Scott Peper 3:21
You mentioned that you definitively knew you didn’t want to be in the automotive industry. But did you know what industry you want to be in? And how did you ultimately decide on construction,
Camell Williams 3:29
You know what it was, I knew I wanted to be electrical as I told you before, my uncle was a master electrician and on weekends and on summer vacation. My mother I was one of those children that my mother say do something with them, take them out and get them out there. So he would take me out in the electrical industry. Now it’s important that I tell you this when I started construction first my father — my grandfather was a mason and he took me out one weekend and brought me back in and told my mother keep that boy and in school. Wait I don’t want him on my job. When my uncle came along and I found that in the electrical industry It was a chance for me to not only use my love for math and my hands on experience but but to build something and be able to turn the light switch on and see the after effects and then made a difference to me and that’s what I focused on. And I knew it was it would be electrical industry.
Scott Peper 4:26
It’s funny you get a lot of experience from your, the people you’re surrounded with the most all throughout life particularly younger, you know spending that time with your uncle, giving you the guidance and instructions. You know, what else did you learn from your uncle aside from just wanting to get into construction?
Camell Williams 4:41
He taught me to approach everything optimistically and to think about it again. My uncle was also an instructor electrical instructor. So we not only taught me to trade but he taught me how to think in a trade because that’s what we need is to I just needed someone to directly in between he and my father kept me thinking He taught me to understand the business. Because he wasn’t a, he wasn’t a business owner, he worked for another electrical contractor. In fact, he worked for one of the first black electrical contractors in Detroit. And that guy was phenomenal. So just being around him seeing him raise my level to know that that’s exactly what I want to do at some point.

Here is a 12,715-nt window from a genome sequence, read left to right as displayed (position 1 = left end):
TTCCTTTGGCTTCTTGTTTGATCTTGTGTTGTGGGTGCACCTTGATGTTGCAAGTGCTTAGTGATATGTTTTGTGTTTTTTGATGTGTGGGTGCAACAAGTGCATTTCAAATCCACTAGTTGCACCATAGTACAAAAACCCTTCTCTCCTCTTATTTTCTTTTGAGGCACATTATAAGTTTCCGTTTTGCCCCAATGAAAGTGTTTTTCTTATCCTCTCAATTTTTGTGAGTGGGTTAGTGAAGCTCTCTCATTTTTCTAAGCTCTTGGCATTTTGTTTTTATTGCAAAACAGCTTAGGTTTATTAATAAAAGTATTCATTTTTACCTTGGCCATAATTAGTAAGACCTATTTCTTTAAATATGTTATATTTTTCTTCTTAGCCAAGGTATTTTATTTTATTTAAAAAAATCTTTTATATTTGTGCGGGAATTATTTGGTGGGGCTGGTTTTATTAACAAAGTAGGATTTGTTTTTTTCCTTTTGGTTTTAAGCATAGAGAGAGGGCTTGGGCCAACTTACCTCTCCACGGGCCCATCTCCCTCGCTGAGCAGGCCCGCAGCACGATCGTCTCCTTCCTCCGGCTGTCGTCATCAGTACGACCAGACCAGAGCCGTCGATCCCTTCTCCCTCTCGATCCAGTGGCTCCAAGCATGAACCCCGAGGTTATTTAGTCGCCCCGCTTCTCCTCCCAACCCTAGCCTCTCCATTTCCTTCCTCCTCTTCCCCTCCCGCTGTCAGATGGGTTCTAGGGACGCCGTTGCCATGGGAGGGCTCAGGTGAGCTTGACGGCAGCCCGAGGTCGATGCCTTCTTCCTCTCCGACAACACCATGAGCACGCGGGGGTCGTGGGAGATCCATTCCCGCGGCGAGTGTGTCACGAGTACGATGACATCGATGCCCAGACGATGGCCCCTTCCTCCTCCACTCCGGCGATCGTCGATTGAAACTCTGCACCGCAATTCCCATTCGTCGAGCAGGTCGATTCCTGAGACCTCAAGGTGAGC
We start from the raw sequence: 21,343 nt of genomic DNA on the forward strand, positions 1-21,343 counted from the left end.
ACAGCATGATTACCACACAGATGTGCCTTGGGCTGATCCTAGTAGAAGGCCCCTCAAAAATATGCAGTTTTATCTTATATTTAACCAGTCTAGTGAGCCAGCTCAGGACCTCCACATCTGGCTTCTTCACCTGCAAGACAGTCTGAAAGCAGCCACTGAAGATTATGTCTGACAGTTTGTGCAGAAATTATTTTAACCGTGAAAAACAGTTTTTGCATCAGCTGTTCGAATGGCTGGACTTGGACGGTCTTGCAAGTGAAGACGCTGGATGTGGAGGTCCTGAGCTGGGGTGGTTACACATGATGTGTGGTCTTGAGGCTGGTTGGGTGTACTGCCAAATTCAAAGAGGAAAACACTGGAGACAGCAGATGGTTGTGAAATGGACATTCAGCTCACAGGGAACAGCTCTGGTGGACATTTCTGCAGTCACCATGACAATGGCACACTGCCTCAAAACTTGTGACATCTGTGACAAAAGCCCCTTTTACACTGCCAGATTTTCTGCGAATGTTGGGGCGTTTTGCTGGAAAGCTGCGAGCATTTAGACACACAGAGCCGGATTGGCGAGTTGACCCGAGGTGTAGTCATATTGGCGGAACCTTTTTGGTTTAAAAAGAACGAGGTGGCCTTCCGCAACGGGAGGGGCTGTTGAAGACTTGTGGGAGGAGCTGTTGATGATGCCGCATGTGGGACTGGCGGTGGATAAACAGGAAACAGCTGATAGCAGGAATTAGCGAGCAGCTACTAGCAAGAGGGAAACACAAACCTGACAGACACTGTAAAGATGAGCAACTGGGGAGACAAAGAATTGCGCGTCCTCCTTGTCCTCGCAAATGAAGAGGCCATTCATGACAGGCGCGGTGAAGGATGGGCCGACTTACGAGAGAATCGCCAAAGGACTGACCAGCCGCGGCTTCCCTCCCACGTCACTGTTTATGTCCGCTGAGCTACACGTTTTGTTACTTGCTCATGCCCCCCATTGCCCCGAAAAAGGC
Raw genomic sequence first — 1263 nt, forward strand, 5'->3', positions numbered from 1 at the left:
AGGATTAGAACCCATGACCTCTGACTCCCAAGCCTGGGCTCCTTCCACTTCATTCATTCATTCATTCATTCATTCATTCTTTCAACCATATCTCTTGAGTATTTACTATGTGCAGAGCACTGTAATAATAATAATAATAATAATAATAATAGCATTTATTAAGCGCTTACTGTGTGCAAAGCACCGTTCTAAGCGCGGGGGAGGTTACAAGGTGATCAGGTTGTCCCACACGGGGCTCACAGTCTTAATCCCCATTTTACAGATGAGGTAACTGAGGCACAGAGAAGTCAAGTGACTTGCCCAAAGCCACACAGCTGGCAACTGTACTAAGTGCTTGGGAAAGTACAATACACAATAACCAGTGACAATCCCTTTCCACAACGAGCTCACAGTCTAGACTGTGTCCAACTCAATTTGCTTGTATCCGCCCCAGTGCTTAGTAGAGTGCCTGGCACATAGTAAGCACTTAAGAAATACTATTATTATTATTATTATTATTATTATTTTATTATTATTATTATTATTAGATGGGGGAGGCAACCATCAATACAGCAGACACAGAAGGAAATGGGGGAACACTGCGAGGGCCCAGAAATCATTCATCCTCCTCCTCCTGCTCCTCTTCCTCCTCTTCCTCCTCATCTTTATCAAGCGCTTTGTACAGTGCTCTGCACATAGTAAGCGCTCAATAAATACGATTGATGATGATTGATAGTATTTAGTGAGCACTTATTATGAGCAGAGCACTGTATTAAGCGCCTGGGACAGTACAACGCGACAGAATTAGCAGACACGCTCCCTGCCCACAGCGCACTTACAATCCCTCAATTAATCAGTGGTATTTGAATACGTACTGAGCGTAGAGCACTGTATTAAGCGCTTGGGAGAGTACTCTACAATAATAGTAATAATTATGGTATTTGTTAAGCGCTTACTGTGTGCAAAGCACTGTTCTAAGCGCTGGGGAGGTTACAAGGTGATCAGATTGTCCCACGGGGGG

Scott Peper 5:23
That’s really cool. One of the things I heard you said, I really want to point this out to the audience, I think is important. And you mentioned 2008. And everyone told you was the worst time and not the time to start, but you thought it was the best time. And I can hear in your voice and knowing you a little better, but especially now hearing you talk about your uncle, that positivity and wisdom and guidance, I think he instilled in you also helped you see opportunities and see the playing field differently than other folks that are even that even though they’re telling you this is terrible, don’t do it. This is the worst comedy, don’t start the business, you found a way not only to add value, but really drive a new business and create a culture around success. And I think I think it’s important to point that out to the people that are listening to this, if you didn’t hear that subtly. That’s the key is how your vision of it is not what everyone else’s vision of it as well.